Investors are bracing for some bad news from Tractor Supply (TSCO -0.18%) in just a few days. Sure, the rural lifestyle retailer enjoyed strong sales growth to start fiscal 2022, even compared to soaring results a year earlier. But industry trends worsened in the weeks following its mid-April earnings update. Rivals including Target and Walmart have lowered their short-term profit outlooks while noting surprisingly large shifts in consumer demand.
The big question heading into Tractor Supply's Thursday announcement is whether its business was harmed by these shifts, which could spark inventory write-downs and price cuts over the next several months. We'll also learn about management's updated outlook for the wider fiscal year.
Let's take a closer look.
Sales should be up
Tractor Supply in mid-April broke from its usual practice of waiting to update its annual outlook until after the second quarter. That's why investors have a clear expectation that sales will rise by about 8% in Q2 to stay roughly even with the prior quarter's 8.3% spike.
Many investors were shocked by Target's Q2 report that described large price cuts and inventory write-down charges as consumer demand pivoted away from many of the categories that had been booming in earlier phases of the pandemic. A key worry heading into this report is that Tractor Supply will be facing the same challenge.
The good news is that many of its sales categories, such as pet and livestock maintenance products, aren't exposed to short-term shifts in consumer preferences. As a result, Tractor Supply might avoid the forecasting stumble that hurt Target's business in fiscal Q2.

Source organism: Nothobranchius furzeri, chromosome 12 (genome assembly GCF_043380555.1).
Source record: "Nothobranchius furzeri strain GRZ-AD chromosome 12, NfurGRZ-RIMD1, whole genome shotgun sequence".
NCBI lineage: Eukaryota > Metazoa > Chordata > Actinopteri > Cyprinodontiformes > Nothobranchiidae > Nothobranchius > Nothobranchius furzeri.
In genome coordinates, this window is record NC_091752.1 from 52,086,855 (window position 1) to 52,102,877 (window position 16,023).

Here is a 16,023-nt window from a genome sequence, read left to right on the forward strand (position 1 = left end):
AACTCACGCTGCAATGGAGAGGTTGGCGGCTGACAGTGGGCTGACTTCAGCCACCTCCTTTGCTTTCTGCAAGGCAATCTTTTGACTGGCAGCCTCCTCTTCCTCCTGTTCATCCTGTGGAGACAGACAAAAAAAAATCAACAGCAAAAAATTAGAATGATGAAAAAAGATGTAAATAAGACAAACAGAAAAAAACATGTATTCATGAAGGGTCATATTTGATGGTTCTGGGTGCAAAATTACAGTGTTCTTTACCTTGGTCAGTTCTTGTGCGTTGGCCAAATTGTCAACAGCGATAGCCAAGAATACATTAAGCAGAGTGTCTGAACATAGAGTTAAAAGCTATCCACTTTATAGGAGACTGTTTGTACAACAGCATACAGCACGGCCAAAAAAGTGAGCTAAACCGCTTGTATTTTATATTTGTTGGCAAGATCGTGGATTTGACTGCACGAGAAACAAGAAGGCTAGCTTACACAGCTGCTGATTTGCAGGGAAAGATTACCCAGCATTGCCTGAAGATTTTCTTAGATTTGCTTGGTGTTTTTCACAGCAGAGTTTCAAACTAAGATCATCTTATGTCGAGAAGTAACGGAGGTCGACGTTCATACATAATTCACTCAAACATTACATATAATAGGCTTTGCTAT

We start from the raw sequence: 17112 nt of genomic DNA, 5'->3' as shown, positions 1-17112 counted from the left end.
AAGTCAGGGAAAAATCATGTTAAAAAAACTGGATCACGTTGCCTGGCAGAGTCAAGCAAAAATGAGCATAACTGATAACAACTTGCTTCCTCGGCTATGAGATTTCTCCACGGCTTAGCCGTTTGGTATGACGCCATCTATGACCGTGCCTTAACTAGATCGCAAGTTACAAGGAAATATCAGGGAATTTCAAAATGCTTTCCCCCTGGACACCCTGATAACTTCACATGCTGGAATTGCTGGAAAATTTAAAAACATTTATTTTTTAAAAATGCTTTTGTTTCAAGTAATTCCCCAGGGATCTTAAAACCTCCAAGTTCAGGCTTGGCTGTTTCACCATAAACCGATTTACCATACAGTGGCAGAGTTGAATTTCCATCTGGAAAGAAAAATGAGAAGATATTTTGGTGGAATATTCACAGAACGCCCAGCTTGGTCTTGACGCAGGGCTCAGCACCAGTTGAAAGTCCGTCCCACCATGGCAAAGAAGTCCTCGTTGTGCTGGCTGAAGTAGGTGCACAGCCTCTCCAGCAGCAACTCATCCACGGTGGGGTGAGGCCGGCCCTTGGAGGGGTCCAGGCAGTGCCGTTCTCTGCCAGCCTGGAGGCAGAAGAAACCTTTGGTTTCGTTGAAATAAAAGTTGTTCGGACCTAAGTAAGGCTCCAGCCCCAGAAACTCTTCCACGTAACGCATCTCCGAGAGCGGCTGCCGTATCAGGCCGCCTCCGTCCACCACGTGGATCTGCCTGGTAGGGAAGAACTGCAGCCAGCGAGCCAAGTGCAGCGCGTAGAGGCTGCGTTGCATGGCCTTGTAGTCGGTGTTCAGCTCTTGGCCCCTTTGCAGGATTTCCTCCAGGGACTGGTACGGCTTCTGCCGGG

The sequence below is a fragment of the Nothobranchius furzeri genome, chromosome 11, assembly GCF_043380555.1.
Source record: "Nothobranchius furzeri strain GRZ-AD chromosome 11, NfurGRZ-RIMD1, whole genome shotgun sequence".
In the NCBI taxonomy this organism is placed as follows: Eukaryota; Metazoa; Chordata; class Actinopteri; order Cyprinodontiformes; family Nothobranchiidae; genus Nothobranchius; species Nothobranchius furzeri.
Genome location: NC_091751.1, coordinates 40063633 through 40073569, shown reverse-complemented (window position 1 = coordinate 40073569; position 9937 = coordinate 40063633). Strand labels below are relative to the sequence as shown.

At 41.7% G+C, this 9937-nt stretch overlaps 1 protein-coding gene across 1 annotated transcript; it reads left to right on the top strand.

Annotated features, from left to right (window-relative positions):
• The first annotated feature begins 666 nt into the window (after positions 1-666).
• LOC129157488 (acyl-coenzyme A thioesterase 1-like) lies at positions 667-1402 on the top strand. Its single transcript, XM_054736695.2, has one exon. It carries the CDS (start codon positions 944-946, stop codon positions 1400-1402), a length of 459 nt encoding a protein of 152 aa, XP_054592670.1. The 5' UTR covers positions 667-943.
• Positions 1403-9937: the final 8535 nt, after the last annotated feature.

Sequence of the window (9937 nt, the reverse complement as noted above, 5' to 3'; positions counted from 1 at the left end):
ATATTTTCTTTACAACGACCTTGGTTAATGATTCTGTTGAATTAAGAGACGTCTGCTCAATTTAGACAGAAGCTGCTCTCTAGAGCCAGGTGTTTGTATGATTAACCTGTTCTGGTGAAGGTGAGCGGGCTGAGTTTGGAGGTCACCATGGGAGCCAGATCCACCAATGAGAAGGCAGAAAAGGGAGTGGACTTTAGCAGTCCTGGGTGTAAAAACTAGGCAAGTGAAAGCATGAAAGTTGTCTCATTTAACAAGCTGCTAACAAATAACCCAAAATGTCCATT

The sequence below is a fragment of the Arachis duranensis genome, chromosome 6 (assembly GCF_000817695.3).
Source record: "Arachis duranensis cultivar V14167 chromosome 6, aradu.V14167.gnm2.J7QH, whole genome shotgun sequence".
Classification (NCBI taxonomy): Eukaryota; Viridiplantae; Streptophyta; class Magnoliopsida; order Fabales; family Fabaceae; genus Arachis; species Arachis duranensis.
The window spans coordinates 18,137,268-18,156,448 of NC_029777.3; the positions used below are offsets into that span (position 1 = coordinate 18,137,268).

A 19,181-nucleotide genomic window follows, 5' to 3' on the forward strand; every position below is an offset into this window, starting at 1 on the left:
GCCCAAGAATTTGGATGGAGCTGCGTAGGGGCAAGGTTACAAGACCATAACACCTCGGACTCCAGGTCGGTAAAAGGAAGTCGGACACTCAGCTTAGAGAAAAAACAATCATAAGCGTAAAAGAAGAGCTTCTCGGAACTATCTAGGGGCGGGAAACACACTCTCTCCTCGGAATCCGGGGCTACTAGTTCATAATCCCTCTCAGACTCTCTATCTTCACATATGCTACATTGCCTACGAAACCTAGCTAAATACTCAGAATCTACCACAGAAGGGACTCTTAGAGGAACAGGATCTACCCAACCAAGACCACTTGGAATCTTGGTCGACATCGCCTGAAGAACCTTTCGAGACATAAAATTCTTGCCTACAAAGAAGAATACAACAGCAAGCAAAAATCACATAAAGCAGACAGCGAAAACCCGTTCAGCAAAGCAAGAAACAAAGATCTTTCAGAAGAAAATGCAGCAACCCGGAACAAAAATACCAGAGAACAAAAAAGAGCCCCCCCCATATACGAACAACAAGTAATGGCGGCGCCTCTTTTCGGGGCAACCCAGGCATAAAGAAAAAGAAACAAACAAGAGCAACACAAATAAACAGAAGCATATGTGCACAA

Tractor Supply isn't immune to the cost pressures that are reducing investors' profit expectations around the retailing world. Transportation, labor, and product prices are all rising, and it isn't clear that the company can easily pass on those increases to its customers.
Watch operating margin on Thursday for signs that Tractor Supply is avoiding the type of profitability slump that investors have seen with both Target and Walmart recently. The stock's decline in 2022 reflects expectations that this metric will come down a bit from the recent high of around 10% sales. But investors might still be surprised to see a sharper drop, or one that seems like it will continue impacting the business through late 2022.
Inventory and outlook
Last quarter, CEO Hal Lawton and his team described the selling environment as "highly inflationary and volatile." These challenging trends apparently worsened over the following weeks, and so the company might be forced to lower its sales or earnings outlook for 2022.
Coming into this report, management's sales forecast calls for comparable-store sales to rise by between 3% and 4.5% while the operating profit margin remains slightly above 10% of sales. Investors are bracing for a downgrade to that outlook, especially on earnings.
Even bad news like that wouldn't threaten the long-term investing thesis for this business, considering that Tractor Supply is simply being impacted by wider industry trends. The company still has a good shot at winning market share and boosting profitability over the coming years, just as it did through earlier phases of the pandemic. Investors should focus on that bigger growth picture next week.